In the latest volley of the debate over the origins of the coronavirus, a group of scientists this week presented a review of scientific findings that they argue shows a natural spillover from animal to human is a far more likely cause of the pandemic than a laboratory incident.
Among other things, the scientists point to a recent report showing that markets in Wuhan, China, had sold live animals susceptible to the virus, including palm civets and raccoon dogs, in the two years before the pandemic began.
They observed the striking similarity that Covid-19's emergence had to other viral diseases that arose through natural spillovers and pointed to a variety of newly discovered viruses in animals that are closely related to the one that caused the new pandemic.
The back and forth among scientists is taking place while intelligence agencies are working with an end-of-August deadline to provide US President Joe Biden with an assessment of the origin of the pandemic. There is now a division among intelligence officials as to which scenario for viral origin is more likely.
The new paper, which was posted online on Wednesday (Thursday NZT) but has yet to be published in a scientific journal, was written by a team of 21 virus experts. Four of them also collaborated on a 2020 paper in Nature Medicine that largely dismissed the possibility that the virus became a human pathogen through laboratory manipulation.
In the new paper, the scientists provided more evidence in favour of the virus having spilled over from an animal host outside of a laboratory.
Joel Wertheim, a virus expert at the University of California, San Diego, and a co-author, said that an important point in support of a natural origin was the "uncanny similarity" between the Covid and severe acute respiratory syndrome pandemics.
Both viruses emerged in China in the late autumn, he said, with the first known cases popping up near animal markets in cities — Wuhan in the case of Covid, and Shenzen in the case of SARS.
In the SARS epidemic, the new paper points out, scientists eventually traced the origin to viruses that infected bats far from Shenzen.
Based on the distribution of viruses similar to the new coronavirus across Asia, Wertheim and his colleagues predict the origin of SARS-CoV-2 will also be far from Wuhan.
Since first surfacing in the final months of 2019, this pandemic's viral culprit has yet to be found naturally occurring in any animal.
In May, another team of 18 scientists published a letter arguing that the possibility of a lab leak needed to be taken seriously because there was too little evidence to favour a natural origin of the coronavirus or a leak from a lab.
Wuhan, where the pandemic was first documented, is home to the Wuhan Institute of Virology, or WIV for short, where researchers have studied coronaviruses from bats for years.
One of the signers of the May 2021 letter, Michael Worobey of the University of Arizona, became a co-author of the new paper arguing for a natural spillover.
He said his views have evolved as more information emerges. Among other reasons for Worobey's shift was the growing evidence about the Huanan animal market in Wuhan.
When the pandemic first arose in Wuhan, Chinese officials tested hundreds of samples from animals sold at the market and did not find the coronavirus in any of them.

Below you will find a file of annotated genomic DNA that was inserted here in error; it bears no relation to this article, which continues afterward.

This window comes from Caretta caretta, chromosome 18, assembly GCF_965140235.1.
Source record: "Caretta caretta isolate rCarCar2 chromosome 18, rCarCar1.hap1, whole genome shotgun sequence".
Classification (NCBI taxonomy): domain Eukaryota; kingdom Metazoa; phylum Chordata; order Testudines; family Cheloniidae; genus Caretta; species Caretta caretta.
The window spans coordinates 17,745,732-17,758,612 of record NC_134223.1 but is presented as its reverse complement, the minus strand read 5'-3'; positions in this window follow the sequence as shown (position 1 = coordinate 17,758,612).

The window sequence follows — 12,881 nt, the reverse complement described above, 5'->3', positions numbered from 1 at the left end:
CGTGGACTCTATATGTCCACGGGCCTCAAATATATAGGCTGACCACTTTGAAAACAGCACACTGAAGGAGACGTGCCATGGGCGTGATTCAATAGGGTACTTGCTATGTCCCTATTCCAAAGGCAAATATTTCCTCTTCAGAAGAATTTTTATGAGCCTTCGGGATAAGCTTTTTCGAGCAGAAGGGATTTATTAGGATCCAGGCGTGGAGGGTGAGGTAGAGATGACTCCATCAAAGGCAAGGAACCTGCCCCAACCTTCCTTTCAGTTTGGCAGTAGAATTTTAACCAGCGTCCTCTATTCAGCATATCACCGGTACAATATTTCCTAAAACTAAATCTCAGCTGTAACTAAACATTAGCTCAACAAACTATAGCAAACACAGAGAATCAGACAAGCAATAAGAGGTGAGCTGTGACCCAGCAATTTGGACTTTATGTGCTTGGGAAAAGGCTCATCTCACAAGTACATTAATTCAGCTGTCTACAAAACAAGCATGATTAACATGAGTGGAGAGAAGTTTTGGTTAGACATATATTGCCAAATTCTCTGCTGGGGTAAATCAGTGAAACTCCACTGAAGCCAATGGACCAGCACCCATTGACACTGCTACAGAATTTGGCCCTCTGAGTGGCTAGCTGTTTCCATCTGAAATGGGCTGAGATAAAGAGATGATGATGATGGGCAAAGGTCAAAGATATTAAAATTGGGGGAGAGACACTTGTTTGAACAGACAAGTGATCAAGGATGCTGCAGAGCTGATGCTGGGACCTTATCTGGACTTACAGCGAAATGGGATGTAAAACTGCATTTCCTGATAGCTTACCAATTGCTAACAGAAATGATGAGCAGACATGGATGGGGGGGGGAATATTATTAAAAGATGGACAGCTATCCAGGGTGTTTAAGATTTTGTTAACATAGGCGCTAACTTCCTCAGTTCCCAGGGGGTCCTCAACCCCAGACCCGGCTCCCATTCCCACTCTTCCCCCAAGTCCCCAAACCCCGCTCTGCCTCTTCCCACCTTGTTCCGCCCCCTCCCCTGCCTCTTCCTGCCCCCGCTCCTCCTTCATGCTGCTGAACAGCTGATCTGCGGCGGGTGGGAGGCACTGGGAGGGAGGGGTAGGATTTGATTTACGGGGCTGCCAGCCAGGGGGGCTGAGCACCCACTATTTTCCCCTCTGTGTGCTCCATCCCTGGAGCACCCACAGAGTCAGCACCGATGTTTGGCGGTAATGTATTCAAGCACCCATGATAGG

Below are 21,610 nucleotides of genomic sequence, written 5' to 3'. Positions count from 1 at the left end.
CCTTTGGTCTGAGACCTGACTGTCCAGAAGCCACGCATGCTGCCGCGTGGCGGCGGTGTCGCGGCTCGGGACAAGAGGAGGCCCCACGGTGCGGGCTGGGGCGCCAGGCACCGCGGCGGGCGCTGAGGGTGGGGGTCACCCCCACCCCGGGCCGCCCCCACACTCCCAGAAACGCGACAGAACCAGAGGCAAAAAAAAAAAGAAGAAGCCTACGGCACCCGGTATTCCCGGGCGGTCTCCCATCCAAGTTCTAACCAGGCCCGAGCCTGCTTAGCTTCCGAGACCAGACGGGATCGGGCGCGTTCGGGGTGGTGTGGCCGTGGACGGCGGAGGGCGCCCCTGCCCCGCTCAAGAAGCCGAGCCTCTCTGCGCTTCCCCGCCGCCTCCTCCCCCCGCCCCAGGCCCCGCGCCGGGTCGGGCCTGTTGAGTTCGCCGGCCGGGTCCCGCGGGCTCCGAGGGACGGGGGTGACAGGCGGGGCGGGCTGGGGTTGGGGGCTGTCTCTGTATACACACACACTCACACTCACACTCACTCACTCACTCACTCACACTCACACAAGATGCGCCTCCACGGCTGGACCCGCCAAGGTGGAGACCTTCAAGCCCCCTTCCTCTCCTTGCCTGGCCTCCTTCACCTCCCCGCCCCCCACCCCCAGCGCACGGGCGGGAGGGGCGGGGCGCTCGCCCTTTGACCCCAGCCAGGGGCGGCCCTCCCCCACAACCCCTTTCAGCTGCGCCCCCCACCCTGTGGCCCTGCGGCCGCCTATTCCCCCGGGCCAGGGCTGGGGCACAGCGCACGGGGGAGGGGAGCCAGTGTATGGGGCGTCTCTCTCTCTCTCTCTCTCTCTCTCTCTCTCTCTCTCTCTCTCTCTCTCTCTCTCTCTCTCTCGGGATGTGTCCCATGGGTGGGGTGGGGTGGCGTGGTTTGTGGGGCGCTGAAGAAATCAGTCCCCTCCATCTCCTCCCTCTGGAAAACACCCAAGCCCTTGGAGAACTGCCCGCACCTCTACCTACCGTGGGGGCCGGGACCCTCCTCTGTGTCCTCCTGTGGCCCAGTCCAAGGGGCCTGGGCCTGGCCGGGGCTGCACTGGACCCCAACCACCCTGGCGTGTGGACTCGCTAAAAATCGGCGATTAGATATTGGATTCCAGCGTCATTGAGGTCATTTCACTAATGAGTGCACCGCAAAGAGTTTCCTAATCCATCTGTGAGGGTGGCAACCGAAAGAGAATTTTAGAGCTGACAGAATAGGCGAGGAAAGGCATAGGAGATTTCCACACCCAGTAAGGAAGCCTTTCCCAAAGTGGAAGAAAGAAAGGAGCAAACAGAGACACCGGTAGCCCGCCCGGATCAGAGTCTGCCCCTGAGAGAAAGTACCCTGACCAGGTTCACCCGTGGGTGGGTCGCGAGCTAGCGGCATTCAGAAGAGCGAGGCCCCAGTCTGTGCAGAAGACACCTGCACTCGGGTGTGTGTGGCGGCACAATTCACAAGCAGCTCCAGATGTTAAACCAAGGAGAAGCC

But last month a team of researchers presented an inventory of 47,381 animals from 38 species sold in Wuhan markets between May 2017 and November 2019. It included species like civets and raccoon dogs that can act as intermediate hosts for coronaviruses.
Worobey called that study "a game-changing paper".
He also pointed to the timing of the earliest cases of Covid in Wuhan.
"The Huanan market is right at the epicentre of the outbreak, with later cases then radiating outward in space from there," Worobey said.
"No early cases cluster anywhere near the WIV, which has been the focus of most speculation about a possible lab escape."
Other scientists, however, say that such arguments are speculative and that the new review is mostly a rehash of what was already known.
"Basically, it really boils down to an argument that because nearly all previous pandemics were of natural origin, this one must be as well," said David Relman, a microbiologist at Stanford University who organised the May letter to Science.
He noted that he does not object to the natural origin hypothesis as a plausible explanation for the pandemic origin. But Relman thinks the new paper presented "a selective sampling of findings to argue one side".
Worobey and his colleagues also presented evidence in their new paper against the idea that so-called gain-of-function research that intentionally alters the function of a virus might have played a role in the pandemic. The researchers argue that the genome of the coronavirus shows no compelling signatures of being manipulated. And the diversity of coronaviruses scientists have been discovering in Asian bats could have served as the evolutionary wellspring for Covid-19.
But Richard Ebright, a molecular biologist at Rutgers University and a persistent critic of attempts to diminish the likelihood of a laboratory leak, said that this was a straw-man argument.
Ebright said it was possible that a WIV lab worker might have contracted the coronavirus on a field expedition to study bats or while processing a virus at the lab. The new paper, he argued, failed to address such possibilities.
"The review does not advance the discussion," Ebright said.
Written by: Carl Zimmer and James Gorman
© 2021 THE NEW YORK TIMES